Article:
12 have seen this clip of video, have you not?

    13 A. I have.

    14 Q. You are in fact in this video?

    15 A. Yes.

    16 MR. KEHOE: If I may, Mr. President, your Honours, if we can

    17 show this clip, I think it is about a minute or so.

    18 I am not sure of the exact number of this tape,

    19 Mr. Dubuisson.

    20 THE REGISTRAR: This is 185.

    21 (Videotape played)

    22 (Videotape stopped)

    23 MR. KEHOE: As I noted previously, that was you with the

    24 helmet and the flak jacket on during the course of that

    25 clip, is that right?

  52. 1A. Correct.

    2 Q. The British officer who was doing the speaking there,

    3 who was that?

    4 A. Colonel Stewart.

    5 Q. Of the Cheshire Regiment?

    6 A. Cheshire Regiment.

    7 Q. Likewise after the scene -- it was of Ahmici, that

    8 scene, is that right?

    9 A. Correct.

    10 Q. After that scene, there appeared to be a meeting that

    11 was filmed where the defendant and others were present,

    12 is that right?

    13 A. Correct.

    14 Q. Were you at that meeting?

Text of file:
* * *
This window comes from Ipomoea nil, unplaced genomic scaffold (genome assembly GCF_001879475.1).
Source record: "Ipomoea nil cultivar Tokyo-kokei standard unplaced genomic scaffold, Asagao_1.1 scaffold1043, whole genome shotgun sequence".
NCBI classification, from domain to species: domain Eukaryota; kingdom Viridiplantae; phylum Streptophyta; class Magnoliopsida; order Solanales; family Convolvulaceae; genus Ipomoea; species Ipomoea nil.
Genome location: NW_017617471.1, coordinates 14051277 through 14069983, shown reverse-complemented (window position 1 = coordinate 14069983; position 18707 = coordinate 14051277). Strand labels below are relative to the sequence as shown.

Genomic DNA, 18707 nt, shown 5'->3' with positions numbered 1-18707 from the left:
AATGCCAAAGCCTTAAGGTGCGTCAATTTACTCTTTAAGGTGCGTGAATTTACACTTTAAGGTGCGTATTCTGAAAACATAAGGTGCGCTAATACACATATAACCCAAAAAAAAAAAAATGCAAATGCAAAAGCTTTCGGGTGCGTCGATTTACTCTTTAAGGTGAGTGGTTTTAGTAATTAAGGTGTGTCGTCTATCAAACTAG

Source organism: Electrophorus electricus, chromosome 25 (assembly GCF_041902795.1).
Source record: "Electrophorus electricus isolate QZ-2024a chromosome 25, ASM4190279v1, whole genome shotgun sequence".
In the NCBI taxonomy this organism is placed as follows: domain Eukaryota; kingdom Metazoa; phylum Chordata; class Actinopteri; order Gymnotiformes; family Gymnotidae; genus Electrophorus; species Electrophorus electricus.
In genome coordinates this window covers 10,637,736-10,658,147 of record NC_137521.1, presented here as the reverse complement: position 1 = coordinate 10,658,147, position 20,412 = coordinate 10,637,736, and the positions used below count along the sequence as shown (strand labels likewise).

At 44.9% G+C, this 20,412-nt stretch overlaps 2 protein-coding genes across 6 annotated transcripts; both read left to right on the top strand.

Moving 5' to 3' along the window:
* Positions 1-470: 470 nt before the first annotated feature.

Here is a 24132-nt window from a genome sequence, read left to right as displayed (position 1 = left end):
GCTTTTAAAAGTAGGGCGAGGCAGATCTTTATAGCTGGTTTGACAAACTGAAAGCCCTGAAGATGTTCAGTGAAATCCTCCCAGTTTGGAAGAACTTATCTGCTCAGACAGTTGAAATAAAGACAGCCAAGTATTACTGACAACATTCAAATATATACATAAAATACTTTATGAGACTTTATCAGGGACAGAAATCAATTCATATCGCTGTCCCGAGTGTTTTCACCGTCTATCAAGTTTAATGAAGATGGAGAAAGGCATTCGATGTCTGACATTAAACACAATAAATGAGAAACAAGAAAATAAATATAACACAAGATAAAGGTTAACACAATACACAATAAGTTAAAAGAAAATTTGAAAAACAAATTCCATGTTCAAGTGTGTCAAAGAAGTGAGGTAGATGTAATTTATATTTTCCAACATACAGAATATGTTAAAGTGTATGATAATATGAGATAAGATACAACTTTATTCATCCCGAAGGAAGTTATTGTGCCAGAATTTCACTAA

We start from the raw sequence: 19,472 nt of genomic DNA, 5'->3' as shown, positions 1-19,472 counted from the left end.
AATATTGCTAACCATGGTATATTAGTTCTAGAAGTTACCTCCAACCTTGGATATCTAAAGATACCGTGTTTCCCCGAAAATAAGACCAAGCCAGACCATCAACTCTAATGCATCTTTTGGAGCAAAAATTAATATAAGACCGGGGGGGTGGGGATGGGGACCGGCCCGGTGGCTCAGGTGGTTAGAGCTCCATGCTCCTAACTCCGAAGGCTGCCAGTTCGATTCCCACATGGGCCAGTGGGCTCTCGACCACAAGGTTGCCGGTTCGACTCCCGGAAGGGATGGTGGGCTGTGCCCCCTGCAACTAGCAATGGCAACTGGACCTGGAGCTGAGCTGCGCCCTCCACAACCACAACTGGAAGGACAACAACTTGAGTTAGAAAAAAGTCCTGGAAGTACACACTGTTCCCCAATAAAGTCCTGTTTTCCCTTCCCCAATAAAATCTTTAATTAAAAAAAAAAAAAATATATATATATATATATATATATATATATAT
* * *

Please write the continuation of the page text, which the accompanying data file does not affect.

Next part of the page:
15 A. No, I was not.

    16 Q. Do you recognise any of the people in that meeting,

    17 other than the defendant?

    18 A. Yes, well, other than the ECMM ambassadors and Colonel

    19 Stewart, I recognise Ante Valenta being present at that

    20 meeting.

    21 Q. If I can move ahead, Mr. Akhavan, to your actual report.

    22 You said that you went back to your headquarters and you

    23 sent some of your results to Geneva where a report was

    24 written, is that correct?

    25 A. Correct.

  53. 1MR. KEHOE: With your permission, Mr. President, if I can go

    2 to the next exhibit, 186, which is the report itself in

    3 English and French. (Handed). Before the judges and

    4 counsel is the report that was the report drafted by the

    5 Commission on Human Rights, dated 19th May 1993. This

    6 report was completed long before the international war

    7 crimes tribunal for the former Yugoslavia came into

    8 existence, was it not?

    9 A. Actually, it came out six days before Resolution 827 was

    10 adopted by the Security Council, and certainly at least

    11 one or two years before the Tribunal became operational

    12 in a meaningful sense.

    13 Q. Just to be perfectly clear about this report, there is a

    14 section of this report dealing with the city of Mostar,